In its heyday, Bishop brought Maya Angelou, Alex Haley and former Poet Laureate Gwendolyn Brooks to the city and was instrumental in the formation of the African American Museum and the Dallas Black Dance Theater. After it closed, Paul Quinn College wound up taking over the premises and, according to Meek, everyone in the city seemed to stop talking about Bishop, as though it never existed. Installed at Paul Quinn, the site-specific "Black & Blue" aims to tell the story of Bishop College and its role in Dallas history.
"My work is about reclaiming African-American history," she says, and her contribution to the Nasher Xchange is just a small part of that. A native of Philadelphia, Meek now heads the South Dallas Cultural Center, where she's been since the late '90s. Since opening in 1986 the SDCC has been dedicated to presenting, producing and ultimately preserving the culture of the African diaspora, particularly through excellence in the arts. It's been instrumental in linking young and developing African-American artists with vital resources as well as providing arts education and role models for children.
In the world of arts administration many artists struggle to find a balance between creative and managerial work, but Meek says administrative work doesn't sap her creative energy and she shifts from one role to the other easily. "I've never been only one thing," she says. "I'm a lots-of-balls-in-the-air kind of artist."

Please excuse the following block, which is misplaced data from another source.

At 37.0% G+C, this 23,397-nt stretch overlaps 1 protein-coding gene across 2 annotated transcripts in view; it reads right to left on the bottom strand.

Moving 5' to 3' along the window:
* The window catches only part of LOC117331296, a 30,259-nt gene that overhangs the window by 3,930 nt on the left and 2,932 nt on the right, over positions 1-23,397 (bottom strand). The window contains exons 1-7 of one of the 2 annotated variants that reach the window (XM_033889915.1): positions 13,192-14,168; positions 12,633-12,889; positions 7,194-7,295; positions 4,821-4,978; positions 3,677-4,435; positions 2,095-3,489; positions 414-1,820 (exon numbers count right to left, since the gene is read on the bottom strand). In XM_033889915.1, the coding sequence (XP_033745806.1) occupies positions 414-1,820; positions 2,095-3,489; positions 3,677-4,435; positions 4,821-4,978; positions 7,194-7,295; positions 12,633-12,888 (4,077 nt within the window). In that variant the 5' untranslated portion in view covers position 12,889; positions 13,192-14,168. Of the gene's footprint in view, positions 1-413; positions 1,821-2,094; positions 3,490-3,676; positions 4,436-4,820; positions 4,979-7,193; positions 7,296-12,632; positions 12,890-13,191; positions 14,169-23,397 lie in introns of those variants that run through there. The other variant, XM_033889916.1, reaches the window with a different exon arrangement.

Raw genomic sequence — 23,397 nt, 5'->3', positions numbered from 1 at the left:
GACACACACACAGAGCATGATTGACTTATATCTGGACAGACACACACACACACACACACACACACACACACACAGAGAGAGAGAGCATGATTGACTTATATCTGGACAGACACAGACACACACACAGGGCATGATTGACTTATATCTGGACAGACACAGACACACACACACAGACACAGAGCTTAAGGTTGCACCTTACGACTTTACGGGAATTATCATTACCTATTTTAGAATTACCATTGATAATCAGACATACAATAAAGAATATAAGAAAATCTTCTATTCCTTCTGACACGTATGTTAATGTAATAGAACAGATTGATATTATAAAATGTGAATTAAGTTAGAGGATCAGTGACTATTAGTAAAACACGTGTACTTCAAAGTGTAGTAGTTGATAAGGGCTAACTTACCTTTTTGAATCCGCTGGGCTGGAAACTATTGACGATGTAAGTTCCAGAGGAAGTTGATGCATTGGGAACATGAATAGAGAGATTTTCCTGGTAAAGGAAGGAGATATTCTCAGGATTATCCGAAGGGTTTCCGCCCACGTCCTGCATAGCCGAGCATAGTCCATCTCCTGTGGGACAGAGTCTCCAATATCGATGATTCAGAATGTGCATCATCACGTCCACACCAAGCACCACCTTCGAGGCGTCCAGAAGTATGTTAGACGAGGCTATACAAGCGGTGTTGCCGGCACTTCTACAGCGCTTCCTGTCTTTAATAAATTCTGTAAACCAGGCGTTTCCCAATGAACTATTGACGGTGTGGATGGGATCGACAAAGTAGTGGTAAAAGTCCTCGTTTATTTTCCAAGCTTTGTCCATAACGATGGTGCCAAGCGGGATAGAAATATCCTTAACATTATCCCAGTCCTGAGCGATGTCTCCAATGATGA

That versatility is a product of entering the professional world after getting her MFA at the University of Wisconsin-Madison in 1974. There were few opportunities for black women in mainstream art and Meek says she never had any interest in being a starving artist. So she augmented her work as an artist where she could, first teaching at Kentucky State University, then making the transition into arts administration.
Today the SDCC is a 34,000-square-foot facility that houses a visual arts gallery, a 120-seat theater, multiple dance companies, the Soul Children's Theater and a digital recording studio. Her office has become a repository for anything valuable, extraneous, or just in need of storage, like CDs or a set of trumpets for the youth music program. The center works with similar organizations in West Africa and the Caribbean, including a youth trip to Senegal in 2008 (and another planned for 2015), where the center has developed ties with the minister of culture, and a folklorico company in New York based in Cuba. Meek is also finishing the details of a program through the Japan Foundation that would focus on similarities between jazz and traditional Japanese music.
As a city entity the center gets a small budget from Dallas, plus funding from wherever Meek has been able to find it. "My goal was to put this place on the national and international map," she says, and she's done it. The center is now in the process of securing funding from the National Endowment for the Arts, a huge milestone for both Meek and the people the center reaches.
"You can have all the museums you want, but if you don't have living artists to put in them eventually you'll run out." -- Luke Darby